Beijing’s long reach into the Chinese diaspora and beyond has rarely been as evident as it is now.
On Monday, Twitter suspended 936 accounts, which it described as “the most active” of 200,000 accounts representing “a larger, spammy network.” The accounts originating in China were “deliberately and specifically attempting to sow political discord in Hong Kong, including undermining the legitimacy and political positions of the protest movement on the ground.”
Based on “intensive investigations, Twitter said it has “reliable evidence to support that this is a coordinated state-backed operation. Specifically, we identified large clusters of accounts behaving in a coordinated manner to amplify messages related to the Hong Kong protests.”
Based on Twitter’s findings, Facebook also shut down seven pages, three groups and seven accounts.
Fortunately, this weekend’s march by an estimated 1.7 million Hong Kongers was peaceful after several weeks of violence and alleged police brutality.
But there were rising tensions in several Canadian cities as well as Paris, London, New York City and Sydney where pro-Beijing counter-protests were hastily arranged at sites of rallies held in support of Hong Kong’s protest movement.
The counter-protests were strikingly similar with denunciations of the Hong Kong “rioters” and “traitors” and false accusations of Hong Kongers demanding independence from China. They sang the Chinese national anthem under seemingly fresh-from-the-package Chinese flags and scores of identical placards.
With their own citizens protesting in the streets — many of them of Chinese ancestry — Canada’s Foreign Affairs Minister Crystia Freeland and the European Union’s foreign affairs chief Federica Mogherini were told to mind their own business by China. They had issued a joint statement urging restraint and condemning the “rising number of unacceptable violent incidents” in Hong Kong that might lead to “risks of further violence and instability.”
In Vancouver, Calgary and Toronto, police were busy keeping protesters and counter-protesters separated and safe.
On Saturday, social media chatter among Vancouver-based China’s supporters included boasts about bringing bricks, rocks and knives to hastily organized counter-protests that resulted in a more obvious police presence than at previous events. Whether the threats were legitimate, it’s up to the police to investigate.
Later, scores of counter-protesters gathered outside Nordstrom’s, video posted on Facebook shows one young man marching past the red flags with his arm raised in a pseudo-Nazi salute with Chinese singing in the background. The show of forced convinced the organizers of a nearby pro-Hong Kong event to cancel.
On Sunday, a convoy of flag-draped cars and some landscaping trucks that had blocked the street outside the Chinese consul general’s house on Granville Street during a rally drove to a nearby church.
There, about 80 worshippers met to pray for peace, freedom, human rights and democracy in the former British colony. Police kept the 100 or so flag-waving and red-clad demonstrators away from the church and helped escort the worshippers though the crowd when the prayers ended.
Chris Chiu, one of the prayer meeting’s organizers, called it an assault on religious freedom, freedom of assembly and freedom of expression — something protected in Canada, but absent in China.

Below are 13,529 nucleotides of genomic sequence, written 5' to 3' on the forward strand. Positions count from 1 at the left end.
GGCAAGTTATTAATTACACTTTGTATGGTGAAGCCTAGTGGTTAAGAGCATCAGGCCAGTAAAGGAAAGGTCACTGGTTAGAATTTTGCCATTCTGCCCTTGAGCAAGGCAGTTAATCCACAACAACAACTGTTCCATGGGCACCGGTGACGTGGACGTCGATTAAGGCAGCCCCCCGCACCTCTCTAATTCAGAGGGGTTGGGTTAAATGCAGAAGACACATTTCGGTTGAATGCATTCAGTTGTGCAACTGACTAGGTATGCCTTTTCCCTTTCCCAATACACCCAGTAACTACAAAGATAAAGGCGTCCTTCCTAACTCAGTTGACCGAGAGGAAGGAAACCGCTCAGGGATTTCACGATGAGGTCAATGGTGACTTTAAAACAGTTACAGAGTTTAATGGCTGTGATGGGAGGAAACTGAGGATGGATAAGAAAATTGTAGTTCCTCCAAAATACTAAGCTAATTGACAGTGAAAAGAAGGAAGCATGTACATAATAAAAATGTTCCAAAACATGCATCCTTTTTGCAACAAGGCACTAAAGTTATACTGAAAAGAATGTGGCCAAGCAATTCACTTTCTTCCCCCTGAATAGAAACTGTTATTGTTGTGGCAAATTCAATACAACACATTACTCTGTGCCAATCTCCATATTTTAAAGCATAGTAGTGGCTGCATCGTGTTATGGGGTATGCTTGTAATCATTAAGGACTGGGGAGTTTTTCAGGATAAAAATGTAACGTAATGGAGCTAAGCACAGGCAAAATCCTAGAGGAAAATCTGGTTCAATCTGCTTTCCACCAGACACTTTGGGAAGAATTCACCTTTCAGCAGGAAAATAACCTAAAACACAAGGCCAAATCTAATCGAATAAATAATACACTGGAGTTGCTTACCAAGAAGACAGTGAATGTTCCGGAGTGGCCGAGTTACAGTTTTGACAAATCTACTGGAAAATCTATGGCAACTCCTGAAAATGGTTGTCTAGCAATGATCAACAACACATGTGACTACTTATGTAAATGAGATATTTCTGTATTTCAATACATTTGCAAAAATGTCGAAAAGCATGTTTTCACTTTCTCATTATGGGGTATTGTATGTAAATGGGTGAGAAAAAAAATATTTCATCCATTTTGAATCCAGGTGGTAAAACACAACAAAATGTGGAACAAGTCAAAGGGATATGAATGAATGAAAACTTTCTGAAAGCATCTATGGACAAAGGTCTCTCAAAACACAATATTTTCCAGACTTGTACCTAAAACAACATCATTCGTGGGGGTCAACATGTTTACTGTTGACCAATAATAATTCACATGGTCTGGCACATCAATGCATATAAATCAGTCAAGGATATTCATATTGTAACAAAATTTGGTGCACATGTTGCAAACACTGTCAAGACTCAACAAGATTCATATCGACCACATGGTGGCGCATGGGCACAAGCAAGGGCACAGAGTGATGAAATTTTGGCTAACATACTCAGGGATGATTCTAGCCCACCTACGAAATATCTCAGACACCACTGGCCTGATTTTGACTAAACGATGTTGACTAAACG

“We definitely felt intimidated,” he said. “As far as I know this doesn’t even happen in Hong Kong. Some churches there have opened their space during protests so that people can have a rest, get first aid or some water. They’re like shelters.
“It was definitely outrageous and shocking. It makes me feel very angry and unsafe even in Canada.”
Chiu said members of Vancouver Christians for Love, Peace and Justice will be meeting later this week to talk about their future.
“Are we going to hold any prayer meeting for Hong Kong or any other causes that China doesn’t like? Do we have to think about safety? About contacting police or hiring security guards? We don’t know the answers.”
Bizarrely, there were also by noisy drive-bys of flag-draped luxury cars at protests sites in Vancouver and Toronto.
Ferraris, McLarens, Aston Martins and Porsches revved their engines and honking is intimidation on a whole different scale in cities that have been roiled by a different kind of social unrest from residents who have been priced out of the housing market and who have been rocked by a multi-billion-dollar, money-laundering scandal that’s been linked to China.
The revving of cars that cost more than many people’s homes was another ostentatious reminder of China’s economic power.
Canada and Canadians are already suffering the economic consequences of China’s retribution for cleaving to our own values and upholding the rule of law with regard to Huawei executive Meng Wanzhou.
She’s under house arrest in her multi-million Vancouver home, awaiting an extradition trial, while two Canadians — Michael Spavor and Michael Kovrig — have been jailed without trial in China and two others jailed in China have been condemned to death.
People in Hong Kong are in a life-and-death struggle to retain the vestiges of freedom that have made the city-state so vibrant. They are struggling to retain their own culture and customs and even the Cantonese language, which is increasingly being replaced by Mandarin.
As the Chinese government exerts ever increasing influence over other countries in Asia, Africa and in Canada, Hong Kongers are not alone in thinking that they may just be the canary in the coal mine.